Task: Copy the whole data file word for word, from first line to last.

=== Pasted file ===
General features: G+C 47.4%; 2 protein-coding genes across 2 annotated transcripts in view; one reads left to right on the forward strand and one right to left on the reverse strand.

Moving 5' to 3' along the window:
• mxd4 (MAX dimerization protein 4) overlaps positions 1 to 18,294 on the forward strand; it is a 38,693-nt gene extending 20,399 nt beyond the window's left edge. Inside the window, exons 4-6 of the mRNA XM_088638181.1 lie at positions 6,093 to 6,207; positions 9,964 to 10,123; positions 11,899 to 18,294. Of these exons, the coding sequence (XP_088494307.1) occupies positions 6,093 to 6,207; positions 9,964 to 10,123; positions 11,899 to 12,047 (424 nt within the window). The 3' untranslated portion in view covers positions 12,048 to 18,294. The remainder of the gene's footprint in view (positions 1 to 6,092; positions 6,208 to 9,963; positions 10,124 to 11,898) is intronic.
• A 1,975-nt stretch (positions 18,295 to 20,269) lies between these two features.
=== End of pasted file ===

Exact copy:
General features: G+C 47.4%; 2 protein-coding genes across 2 annotated transcripts in view; one reads left to right on the forward strand and one right to left on the reverse strand.

Moving 5' to 3' along the window:
• mxd4 (MAX dimerization protein 4) overlaps positions 1 to 18,294 on the forward strand; it is a 38,693-nt gene extending 20,399 nt beyond the window's left edge. Inside the window, exons 4-6 of the mRNA XM_088638181.1 lie at positions 6,093 to 6,207; positions 9,964 to 10,123; positions 11,899 to 18,294. Of these exons, the coding sequence (XP_088494307.1) occupies positions 6,093 to 6,207; positions 9,964 to 10,123; positions 11,899 to 12,047 (424 nt within the window). The 3' untranslated portion in view covers positions 12,048 to 18,294. The remainder of the gene's footprint in view (positions 1 to 6,092; positions 6,208 to 9,963; positions 10,124 to 11,898) is intronic.
• A 1,975-nt stretch (positions 18,295 to 20,269) lies between these two features.